Transgenic mosquitoes are being developed as novel components of area-wide approaches to vector-borne disease control. Best practice is to develop these in phases, beginning with laboratory studies, before moving to field testing and inclusion in control programs, to ensure safety and prevent costly field testing of unsuitable strains. The process of identifying and developing good candidate strains requires maintenance of transgenic colonies over many generations in containment facilities. By working in disease endemic countries with target vector populations, laboratory strains may be developed and selected for properties that will enhance intended control efficacy in the next phase, while avoiding traits that introduce unnecessary risks. Candidate strains aiming toward field use must consistently achieve established performance criteria, throughout the process of scaling up from small study colonies to production of sufficient numbers for field testing and possible open release. Maintenance of a consistent quality can be demonstrated by a set of insect quality and insectary operating indicators, measured over time at predetermined intervals. These indicators: inform comparability of studies using various candidate strains at different times and locations; provide evidence of conformity relevant to compliance with terms of approval for regulated use; and can be used to validate some assumptions related to risk assessments covering the contained phase and for release into the environment.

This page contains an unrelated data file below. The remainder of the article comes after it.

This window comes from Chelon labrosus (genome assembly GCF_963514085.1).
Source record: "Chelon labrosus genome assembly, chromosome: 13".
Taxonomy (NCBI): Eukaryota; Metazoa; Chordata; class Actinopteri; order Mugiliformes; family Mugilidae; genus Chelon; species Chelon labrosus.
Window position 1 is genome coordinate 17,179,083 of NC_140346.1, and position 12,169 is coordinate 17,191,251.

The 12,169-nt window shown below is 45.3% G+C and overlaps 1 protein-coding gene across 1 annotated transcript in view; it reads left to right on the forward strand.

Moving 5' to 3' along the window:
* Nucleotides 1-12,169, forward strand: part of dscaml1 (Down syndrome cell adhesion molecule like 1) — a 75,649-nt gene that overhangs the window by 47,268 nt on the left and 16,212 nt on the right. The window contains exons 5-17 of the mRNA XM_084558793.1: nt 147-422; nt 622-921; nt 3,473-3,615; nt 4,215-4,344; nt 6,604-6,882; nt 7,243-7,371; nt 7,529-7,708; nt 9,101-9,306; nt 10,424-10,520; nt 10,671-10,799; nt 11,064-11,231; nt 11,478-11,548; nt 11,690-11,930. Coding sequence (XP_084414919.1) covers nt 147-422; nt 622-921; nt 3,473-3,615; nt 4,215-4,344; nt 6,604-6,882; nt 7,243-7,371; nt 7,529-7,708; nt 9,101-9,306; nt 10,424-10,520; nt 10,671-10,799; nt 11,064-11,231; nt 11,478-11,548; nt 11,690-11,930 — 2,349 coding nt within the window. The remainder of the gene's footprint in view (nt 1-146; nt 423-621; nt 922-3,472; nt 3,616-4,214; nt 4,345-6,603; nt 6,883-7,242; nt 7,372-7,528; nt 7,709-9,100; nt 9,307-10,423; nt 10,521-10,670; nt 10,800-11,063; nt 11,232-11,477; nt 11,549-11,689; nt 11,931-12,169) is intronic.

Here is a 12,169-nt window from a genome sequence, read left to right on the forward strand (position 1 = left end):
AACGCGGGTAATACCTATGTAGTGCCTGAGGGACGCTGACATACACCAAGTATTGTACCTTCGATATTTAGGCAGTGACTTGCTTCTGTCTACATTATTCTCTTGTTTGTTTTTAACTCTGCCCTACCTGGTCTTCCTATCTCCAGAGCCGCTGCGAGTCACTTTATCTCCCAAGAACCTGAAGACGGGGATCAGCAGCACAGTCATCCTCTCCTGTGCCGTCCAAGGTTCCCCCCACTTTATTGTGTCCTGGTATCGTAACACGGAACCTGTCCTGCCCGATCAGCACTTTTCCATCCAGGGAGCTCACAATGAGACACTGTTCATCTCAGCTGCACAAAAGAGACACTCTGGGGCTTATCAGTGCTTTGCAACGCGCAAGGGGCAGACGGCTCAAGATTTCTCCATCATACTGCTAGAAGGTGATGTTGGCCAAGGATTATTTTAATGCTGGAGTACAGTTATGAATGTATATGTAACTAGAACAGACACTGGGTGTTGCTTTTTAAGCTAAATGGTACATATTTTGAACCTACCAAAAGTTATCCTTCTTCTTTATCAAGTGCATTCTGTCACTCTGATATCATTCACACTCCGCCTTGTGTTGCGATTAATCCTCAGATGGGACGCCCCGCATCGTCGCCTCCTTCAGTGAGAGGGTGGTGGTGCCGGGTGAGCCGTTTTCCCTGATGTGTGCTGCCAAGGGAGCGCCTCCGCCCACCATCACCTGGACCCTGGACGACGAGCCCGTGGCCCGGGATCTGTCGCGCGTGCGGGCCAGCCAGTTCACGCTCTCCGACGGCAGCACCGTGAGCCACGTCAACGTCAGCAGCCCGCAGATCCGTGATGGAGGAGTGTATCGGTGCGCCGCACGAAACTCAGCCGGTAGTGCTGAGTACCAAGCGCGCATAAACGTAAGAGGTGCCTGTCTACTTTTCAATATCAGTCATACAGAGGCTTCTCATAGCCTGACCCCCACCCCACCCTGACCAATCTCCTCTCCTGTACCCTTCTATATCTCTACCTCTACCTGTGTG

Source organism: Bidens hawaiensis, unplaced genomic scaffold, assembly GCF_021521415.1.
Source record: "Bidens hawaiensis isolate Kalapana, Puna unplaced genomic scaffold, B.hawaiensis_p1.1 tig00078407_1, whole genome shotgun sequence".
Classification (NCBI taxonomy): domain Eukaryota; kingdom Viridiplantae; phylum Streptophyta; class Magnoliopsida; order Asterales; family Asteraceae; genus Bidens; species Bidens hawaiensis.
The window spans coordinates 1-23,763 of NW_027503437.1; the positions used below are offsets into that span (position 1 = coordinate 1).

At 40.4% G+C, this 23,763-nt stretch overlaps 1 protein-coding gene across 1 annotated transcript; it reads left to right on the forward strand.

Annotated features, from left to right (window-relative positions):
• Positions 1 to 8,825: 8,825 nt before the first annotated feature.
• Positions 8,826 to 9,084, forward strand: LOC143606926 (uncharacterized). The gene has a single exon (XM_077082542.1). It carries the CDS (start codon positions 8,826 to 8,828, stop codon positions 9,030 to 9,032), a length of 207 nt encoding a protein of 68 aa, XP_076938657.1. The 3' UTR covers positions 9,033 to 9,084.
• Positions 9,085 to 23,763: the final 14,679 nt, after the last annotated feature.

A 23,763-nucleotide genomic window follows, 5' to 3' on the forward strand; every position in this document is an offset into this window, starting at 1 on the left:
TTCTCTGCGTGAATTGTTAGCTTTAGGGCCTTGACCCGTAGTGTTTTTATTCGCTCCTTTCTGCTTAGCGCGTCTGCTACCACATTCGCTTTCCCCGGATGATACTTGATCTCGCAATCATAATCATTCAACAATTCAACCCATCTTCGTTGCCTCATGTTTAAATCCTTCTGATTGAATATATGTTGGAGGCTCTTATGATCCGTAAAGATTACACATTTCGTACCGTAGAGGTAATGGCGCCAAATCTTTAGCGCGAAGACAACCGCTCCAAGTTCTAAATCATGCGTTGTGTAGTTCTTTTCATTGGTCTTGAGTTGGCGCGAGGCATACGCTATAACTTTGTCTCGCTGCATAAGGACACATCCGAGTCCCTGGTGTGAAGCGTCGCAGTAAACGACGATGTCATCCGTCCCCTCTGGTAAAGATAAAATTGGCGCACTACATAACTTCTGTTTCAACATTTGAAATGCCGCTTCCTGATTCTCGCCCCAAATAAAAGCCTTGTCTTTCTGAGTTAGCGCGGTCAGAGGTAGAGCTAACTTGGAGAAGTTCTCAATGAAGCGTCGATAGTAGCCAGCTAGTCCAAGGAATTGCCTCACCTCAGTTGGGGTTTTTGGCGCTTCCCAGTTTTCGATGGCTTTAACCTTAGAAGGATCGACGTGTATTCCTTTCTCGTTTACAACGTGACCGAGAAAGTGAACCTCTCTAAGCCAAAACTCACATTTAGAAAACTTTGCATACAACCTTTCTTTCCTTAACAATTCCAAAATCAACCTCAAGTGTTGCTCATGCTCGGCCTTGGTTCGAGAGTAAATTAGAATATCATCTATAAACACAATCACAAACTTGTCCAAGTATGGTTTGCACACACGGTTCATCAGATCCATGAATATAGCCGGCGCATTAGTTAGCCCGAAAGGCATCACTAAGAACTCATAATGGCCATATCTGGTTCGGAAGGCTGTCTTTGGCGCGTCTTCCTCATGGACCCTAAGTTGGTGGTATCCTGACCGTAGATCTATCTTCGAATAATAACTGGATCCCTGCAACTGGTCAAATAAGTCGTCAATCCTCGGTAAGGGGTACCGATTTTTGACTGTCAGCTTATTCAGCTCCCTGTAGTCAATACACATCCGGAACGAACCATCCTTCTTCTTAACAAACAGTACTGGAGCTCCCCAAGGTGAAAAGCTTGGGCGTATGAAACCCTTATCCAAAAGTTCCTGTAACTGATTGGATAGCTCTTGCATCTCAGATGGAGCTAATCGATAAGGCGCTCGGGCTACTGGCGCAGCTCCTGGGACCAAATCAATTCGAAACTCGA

Keywords: containment; insectary; mosquitoes; quality assurance; transgenic.